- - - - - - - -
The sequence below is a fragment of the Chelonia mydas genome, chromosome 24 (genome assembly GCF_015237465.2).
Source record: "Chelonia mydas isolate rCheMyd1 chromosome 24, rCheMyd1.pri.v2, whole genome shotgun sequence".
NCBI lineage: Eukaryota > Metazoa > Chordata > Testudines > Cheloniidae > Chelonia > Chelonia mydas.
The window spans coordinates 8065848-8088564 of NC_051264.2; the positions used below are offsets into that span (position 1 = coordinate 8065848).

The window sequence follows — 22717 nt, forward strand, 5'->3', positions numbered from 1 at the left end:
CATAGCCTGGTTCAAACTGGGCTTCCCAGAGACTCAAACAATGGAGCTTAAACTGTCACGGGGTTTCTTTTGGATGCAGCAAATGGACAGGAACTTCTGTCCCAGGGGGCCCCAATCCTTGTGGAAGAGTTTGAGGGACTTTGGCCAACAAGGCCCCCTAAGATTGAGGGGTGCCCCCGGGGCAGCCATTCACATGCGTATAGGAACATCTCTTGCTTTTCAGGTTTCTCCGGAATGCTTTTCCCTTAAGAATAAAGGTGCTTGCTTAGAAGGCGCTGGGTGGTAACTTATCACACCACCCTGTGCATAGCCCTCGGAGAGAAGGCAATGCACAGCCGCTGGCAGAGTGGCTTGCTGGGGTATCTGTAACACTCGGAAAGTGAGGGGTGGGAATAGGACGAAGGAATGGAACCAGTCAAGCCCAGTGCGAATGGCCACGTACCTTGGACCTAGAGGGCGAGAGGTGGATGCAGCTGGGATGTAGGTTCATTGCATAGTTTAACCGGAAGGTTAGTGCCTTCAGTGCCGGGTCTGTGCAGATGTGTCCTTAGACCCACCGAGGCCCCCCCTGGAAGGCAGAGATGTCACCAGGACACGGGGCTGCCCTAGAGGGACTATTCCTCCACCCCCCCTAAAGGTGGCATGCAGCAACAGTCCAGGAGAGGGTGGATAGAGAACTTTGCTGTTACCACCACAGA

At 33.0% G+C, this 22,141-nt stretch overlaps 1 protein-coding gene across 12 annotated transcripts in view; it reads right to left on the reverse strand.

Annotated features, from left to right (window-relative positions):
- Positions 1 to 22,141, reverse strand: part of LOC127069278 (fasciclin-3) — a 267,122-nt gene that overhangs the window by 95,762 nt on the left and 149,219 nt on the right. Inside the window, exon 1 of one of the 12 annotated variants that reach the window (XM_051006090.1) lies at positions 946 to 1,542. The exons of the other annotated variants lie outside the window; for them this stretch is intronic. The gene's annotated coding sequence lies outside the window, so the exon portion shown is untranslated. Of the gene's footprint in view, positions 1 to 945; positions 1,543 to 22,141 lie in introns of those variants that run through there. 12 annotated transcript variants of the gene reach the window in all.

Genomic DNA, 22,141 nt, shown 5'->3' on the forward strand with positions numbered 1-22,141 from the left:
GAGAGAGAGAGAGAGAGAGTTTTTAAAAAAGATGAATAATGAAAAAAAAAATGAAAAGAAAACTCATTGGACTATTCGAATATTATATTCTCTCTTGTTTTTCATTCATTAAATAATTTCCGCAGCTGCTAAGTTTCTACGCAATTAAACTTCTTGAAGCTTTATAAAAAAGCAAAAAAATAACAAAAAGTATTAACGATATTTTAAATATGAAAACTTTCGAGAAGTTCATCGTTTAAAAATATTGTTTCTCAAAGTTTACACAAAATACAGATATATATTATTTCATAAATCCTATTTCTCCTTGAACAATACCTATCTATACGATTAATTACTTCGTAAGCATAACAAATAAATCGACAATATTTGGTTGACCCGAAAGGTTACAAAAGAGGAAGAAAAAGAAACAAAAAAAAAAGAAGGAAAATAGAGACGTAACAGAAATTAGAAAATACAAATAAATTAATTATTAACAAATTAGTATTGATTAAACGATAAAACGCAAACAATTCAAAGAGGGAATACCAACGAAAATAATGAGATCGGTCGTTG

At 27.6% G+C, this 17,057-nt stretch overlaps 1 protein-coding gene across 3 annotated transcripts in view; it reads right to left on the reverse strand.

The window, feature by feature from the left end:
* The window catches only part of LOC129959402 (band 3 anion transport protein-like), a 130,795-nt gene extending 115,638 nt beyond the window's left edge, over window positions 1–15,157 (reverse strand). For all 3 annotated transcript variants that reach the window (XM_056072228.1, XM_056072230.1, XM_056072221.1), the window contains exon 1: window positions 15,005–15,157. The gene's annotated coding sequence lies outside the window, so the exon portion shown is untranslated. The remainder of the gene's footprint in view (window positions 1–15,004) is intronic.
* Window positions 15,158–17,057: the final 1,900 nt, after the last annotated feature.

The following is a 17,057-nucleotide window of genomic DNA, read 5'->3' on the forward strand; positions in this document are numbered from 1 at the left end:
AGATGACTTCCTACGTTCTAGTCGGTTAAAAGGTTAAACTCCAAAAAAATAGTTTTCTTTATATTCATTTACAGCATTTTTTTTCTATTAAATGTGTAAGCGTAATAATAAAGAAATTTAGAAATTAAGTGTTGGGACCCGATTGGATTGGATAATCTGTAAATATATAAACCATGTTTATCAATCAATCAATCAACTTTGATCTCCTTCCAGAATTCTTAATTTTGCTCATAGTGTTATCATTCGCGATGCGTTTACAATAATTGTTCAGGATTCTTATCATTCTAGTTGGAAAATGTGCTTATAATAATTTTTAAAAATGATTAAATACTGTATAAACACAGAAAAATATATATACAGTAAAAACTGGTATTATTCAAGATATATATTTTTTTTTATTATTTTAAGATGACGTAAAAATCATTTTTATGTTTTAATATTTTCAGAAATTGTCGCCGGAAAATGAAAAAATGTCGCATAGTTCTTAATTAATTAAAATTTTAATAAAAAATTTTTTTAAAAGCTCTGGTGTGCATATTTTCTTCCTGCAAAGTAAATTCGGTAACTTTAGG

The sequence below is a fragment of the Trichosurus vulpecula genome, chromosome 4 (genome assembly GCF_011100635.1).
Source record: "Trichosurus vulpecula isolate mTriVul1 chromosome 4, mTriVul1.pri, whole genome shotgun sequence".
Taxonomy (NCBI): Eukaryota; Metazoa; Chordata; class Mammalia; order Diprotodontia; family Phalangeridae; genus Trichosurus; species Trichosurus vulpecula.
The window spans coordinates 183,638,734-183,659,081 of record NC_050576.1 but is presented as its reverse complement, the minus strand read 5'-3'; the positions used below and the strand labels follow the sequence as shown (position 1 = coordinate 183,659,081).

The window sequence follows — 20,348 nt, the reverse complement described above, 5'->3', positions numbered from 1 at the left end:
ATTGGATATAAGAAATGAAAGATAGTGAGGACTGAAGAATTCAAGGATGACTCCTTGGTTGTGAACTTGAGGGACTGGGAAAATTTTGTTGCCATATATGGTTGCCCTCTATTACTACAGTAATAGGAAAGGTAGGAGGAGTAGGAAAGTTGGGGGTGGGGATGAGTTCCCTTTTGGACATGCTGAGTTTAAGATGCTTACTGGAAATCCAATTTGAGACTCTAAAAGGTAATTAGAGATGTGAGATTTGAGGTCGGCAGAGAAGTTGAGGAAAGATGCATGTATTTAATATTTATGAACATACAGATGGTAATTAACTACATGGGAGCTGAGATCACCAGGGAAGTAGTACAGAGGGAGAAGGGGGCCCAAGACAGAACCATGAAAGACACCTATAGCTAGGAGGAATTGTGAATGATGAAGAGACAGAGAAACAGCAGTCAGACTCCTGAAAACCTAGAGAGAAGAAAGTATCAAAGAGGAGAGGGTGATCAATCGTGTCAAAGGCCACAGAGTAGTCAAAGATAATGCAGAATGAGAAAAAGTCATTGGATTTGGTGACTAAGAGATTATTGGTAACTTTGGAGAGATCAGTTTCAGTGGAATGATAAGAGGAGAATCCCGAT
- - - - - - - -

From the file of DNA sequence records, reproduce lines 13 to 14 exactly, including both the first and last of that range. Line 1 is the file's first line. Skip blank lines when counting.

The window, feature by feature from the left end:
* The window catches only part of LOC129959402 (band 3 anion transport protein-like), a 130,795-nt gene extending 115,638 nt beyond the window's left edge, over window positions 1–15,157 (reverse strand). For all 3 annotated transcript variants that reach the window (XM_056072228.1, XM_056072230.1, XM_056072221.1), the window contains exon 1: window positions 15,005–15,157. The gene's annotated coding sequence lies outside the window, so the exon portion shown is untranslated. The remainder of the gene's footprint in view (window positions 1–15,004) is intronic.